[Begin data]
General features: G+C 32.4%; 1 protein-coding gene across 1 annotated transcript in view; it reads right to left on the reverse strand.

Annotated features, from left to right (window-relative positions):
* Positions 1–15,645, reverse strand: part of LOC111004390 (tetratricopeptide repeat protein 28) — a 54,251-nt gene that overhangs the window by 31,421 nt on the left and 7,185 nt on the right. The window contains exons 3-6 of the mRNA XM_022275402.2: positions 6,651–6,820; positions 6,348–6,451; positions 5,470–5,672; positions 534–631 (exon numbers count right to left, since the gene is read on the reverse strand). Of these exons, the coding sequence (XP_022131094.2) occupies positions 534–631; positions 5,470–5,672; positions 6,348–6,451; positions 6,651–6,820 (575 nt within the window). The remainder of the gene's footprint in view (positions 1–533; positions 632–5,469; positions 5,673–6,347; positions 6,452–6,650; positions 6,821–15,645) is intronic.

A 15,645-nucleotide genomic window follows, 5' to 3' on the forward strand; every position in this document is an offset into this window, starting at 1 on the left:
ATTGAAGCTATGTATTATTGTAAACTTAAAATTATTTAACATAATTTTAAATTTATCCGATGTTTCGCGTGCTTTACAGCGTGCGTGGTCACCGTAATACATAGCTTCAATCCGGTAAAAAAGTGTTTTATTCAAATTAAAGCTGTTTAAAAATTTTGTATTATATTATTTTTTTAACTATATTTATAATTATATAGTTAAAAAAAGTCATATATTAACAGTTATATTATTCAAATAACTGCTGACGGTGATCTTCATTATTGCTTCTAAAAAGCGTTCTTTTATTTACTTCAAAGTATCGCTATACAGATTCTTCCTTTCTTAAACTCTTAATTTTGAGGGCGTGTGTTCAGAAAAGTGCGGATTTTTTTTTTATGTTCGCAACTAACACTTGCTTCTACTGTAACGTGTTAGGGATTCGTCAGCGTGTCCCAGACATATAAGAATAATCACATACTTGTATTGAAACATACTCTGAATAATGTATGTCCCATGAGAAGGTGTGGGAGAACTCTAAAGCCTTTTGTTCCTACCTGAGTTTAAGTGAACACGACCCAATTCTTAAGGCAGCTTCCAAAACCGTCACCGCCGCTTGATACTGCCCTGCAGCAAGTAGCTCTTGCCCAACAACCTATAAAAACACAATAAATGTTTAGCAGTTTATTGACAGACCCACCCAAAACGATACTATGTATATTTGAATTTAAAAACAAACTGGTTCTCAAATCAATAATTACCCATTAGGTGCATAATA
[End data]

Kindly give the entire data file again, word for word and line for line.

General features: G+C 32.4%; 1 protein-coding gene across 1 annotated transcript in view; it reads right to left on the reverse strand.

Annotated features, from left to right (window-relative positions):
* Positions 1–15,645, reverse strand: part of LOC111004390 (tetratricopeptide repeat protein 28) — a 54,251-nt gene that overhangs the window by 31,421 nt on the left and 7,185 nt on the right. The window contains exons 3-6 of the mRNA XM_022275402.2: positions 6,651–6,820; positions 6,348–6,451; positions 5,470–5,672; positions 534–631 (exon numbers count right to left, since the gene is read on the reverse strand). Of these exons, the coding sequence (XP_022131094.2) occupies positions 534–631; positions 5,470–5,672; positions 6,348–6,451; positions 6,651–6,820 (575 nt within the window). The remainder of the gene's footprint in view (positions 1–533; positions 632–5,469; positions 5,673–6,347; positions 6,452–6,650; positions 6,821–15,645) is intronic.

A 15,645-nucleotide genomic window follows, 5' to 3' on the forward strand; every position in this document is an offset into this window, starting at 1 on the left:
ATTGAAGCTATGTATTATTGTAAACTTAAAATTATTTAACATAATTTTAAATTTATCCGATGTTTCGCGTGCTTTACAGCGTGCGTGGTCACCGTAATACATAGCTTCAATCCGGTAAAAAAGTGTTTTATTCAAATTAAAGCTGTTTAAAAATTTTGTATTATATTATTTTTTTAACTATATTTATAATTATATAGTTAAAAAAAGTCATATATTAACAGTTATATTATTCAAATAACTGCTGACGGTGATCTTCATTATTGCTTCTAAAAAGCGTTCTTTTATTTACTTCAAAGTATCGCTATACAGATTCTTCCTTTCTTAAACTCTTAATTTTGAGGGCGTGTGTTCAGAAAAGTGCGGATTTTTTTTTTATGTTCGCAACTAACACTTGCTTCTACTGTAACGTGTTAGGGATTCGTCAGCGTGTCCCAGACATATAAGAATAATCACATACTTGTATTGAAACATACTCTGAATAATGTATGTCCCATGAGAAGGTGTGGGAGAACTCTAAAGCCTTTTGTTCCTACCTGAGTTTAAGTGAACACGACCCAATTCTTAAGGCAGCTTCCAAAACCGTCACCGCCGCTTGATACTGCCCTGCAGCAAGTAGCTCTTGCCCAACAACCTATAAAAACACAATAAATGTTTAGCAGTTTATTGACAGACCCACCCAAAACGATACTATGTATATTTGAATTTAAAAACAAACTGGTTCTCAAATCAATAATTACCCATTAGGTGCATAATA